Member of Music Teachers Association of California • National Association of Teachers of Singing

*Special recording included

Last week It was getting down to the wire.  My most immediate budget proposal deadline for my upcoming April Holocaust Memorial presentation on Zoom (more on that later) was due. As I was working on the budget I was suddenly up against one of the hardest questions any artist has to answer. What do I pay myself? Or the more immeasurable question artists ask themselves, “How much am I worth?” When passion outweighs the drive for financial gain, money can be a sticky subject. How do you quantify the many hours of practice needed to maintain a healthy singing voice, or the hours of rehearsal time with professional musicians (who require payment) to perfect your performance? 

Addressing the business side of my career is something all artists have to confront at some point. Some are better at it than others.  My learning curve began in 2019 when, for the first time in my life, I produced, directed and performed in a concert at the Art Theatre in Long Beach, CA and had to decide how much I should charge for tickets. 

“Tears, Joy and Hope: Yiddish Songs Written in the Jewish Ghetto.” is a product of my passion to not let these songs be forgotten. With the last survivors of the Holocaust dying the songs bare witness to what can happen if racism, anti-semitism and hate is allowed to flurish.  I’m realizing that it’s hard to ask for money when passion and purpose is driving my creativity.  But it’s something I will need to work through if I want this project to succeed. Luckily, this time around I was able to arrive at a budget that felt good for me given the amount of time and effort I will be putting into my presentation.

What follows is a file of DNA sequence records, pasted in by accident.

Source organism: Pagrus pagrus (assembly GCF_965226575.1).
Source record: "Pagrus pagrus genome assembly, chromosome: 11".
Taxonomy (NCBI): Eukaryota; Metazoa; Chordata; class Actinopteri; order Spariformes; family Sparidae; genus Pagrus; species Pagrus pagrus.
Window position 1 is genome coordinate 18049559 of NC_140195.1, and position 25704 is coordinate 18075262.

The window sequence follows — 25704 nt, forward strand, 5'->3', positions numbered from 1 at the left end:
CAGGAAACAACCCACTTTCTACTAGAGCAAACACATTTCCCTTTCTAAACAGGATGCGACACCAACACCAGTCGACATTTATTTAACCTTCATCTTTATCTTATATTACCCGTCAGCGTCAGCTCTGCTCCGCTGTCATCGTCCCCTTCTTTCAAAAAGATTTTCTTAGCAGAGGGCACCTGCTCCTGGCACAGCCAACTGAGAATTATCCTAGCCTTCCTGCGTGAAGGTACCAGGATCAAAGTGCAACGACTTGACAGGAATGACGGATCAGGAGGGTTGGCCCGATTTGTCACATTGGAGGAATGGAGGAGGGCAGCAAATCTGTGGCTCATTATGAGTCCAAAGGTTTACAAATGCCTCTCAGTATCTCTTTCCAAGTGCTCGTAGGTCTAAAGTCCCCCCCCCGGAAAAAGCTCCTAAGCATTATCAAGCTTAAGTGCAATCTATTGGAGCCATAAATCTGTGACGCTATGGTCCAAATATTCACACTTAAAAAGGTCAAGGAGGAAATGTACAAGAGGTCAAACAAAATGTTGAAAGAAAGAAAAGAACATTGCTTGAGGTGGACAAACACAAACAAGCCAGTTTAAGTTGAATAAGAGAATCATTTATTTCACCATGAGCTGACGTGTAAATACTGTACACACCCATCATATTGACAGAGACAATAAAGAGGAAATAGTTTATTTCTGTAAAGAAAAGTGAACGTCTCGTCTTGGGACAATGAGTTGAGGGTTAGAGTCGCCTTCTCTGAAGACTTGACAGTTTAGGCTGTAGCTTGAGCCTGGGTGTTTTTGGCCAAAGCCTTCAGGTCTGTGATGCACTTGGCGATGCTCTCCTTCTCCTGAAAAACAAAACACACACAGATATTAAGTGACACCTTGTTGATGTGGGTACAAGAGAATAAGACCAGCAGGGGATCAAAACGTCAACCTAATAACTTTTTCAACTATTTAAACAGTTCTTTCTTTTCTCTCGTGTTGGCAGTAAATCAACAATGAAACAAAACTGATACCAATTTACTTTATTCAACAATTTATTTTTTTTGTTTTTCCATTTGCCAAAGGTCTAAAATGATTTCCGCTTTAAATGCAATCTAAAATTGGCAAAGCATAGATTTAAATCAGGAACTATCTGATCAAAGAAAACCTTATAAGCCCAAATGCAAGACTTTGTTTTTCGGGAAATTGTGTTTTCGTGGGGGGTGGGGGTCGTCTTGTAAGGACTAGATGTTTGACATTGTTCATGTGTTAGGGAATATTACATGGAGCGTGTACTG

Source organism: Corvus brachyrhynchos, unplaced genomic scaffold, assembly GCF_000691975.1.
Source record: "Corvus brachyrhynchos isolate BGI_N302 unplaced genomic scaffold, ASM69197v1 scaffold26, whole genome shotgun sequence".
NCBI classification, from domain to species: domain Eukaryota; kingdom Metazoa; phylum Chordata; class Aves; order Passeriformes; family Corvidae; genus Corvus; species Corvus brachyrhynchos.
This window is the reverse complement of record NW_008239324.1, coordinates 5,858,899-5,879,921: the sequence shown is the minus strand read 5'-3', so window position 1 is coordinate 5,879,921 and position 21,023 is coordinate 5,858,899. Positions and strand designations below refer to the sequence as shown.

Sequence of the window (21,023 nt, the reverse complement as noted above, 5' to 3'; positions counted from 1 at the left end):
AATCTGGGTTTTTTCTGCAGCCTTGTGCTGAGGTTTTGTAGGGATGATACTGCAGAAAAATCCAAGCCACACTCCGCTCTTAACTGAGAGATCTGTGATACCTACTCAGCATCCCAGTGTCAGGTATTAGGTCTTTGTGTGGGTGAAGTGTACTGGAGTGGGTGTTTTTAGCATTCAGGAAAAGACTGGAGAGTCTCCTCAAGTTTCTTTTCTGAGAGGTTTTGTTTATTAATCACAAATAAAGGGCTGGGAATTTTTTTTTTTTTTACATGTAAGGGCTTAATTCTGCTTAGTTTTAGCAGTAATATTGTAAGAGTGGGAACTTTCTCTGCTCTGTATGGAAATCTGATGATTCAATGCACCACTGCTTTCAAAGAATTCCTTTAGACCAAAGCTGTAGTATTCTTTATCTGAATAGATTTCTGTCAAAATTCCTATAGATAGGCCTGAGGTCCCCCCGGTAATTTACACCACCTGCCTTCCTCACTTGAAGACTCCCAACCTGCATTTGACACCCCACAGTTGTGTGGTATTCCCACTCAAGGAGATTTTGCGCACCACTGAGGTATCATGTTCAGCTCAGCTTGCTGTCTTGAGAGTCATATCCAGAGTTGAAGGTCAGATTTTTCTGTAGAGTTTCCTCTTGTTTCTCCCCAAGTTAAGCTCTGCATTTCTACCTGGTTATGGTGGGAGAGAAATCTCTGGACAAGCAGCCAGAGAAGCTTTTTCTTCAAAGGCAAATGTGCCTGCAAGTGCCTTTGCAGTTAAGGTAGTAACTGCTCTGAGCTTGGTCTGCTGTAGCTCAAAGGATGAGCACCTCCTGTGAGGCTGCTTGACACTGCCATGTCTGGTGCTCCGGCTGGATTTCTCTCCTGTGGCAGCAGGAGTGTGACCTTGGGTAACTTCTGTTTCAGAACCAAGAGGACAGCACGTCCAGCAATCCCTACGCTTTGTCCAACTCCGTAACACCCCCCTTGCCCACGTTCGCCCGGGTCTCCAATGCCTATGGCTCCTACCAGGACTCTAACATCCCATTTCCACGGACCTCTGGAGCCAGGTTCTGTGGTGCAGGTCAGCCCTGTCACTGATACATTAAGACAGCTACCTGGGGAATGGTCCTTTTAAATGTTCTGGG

Mark your Calendars! I will be a featured presenter at The City of West Hollywood’s Holocaust Memorial recognition day (also known as Yom HaShoah) April 8, 2021 @ 12pm (PST).

I will have the unique opportunity to share my research with an audience that will include high school students. As the youth in our nation begin to form their own views about life and how they fit into society, I believe that lessons learned from the Holocaust can and will determine how they treat others. 

Click here to  join the Zoom event 

https://zoom.us/j/92193787384

Meeting ID: 921 9378 7384

To call in with your phone, find your local number here: https://zoom.us/u/ablSIE0ZpC

*And as a special gift for all your support and encouragement, I would love to share the Jewish folk song “Shlof Mayn Kind” (Sleep my child) words by Shalom Aleichem. Thanks to my sound engineer Paul Levitt you will experience a live recording from the concert I gave at the Art Theatre. I am accompanied by Ben Gown on Accordion and Diana Parmeter on Cello. Enjoy! 

There are many verses, but I have chosen to sing five. Click here to listen

The translation to the verses of this sweet lullaby are listed here

Sleep my baby, my sweet comfort, 

Sleep my lovely son.

Hush my child, my precious darling,

Hush, my little one.

Mother sits beside your cradle

Crooning tearfully.

Some day, you will understand

What these tears mean to me.

Your daddy’s in America

A thousand miles away,

You are still a tiny baby,

What more can I say?

In the weekdays, so they tell me,

They eat white bread, son,

Chicken broth, I’ll make for you there,

Sleep now, little one.

Till that blessed moment comes

The days are sad and long.

Sleep is such a soothing comfort,

Sleep my son, grow strong.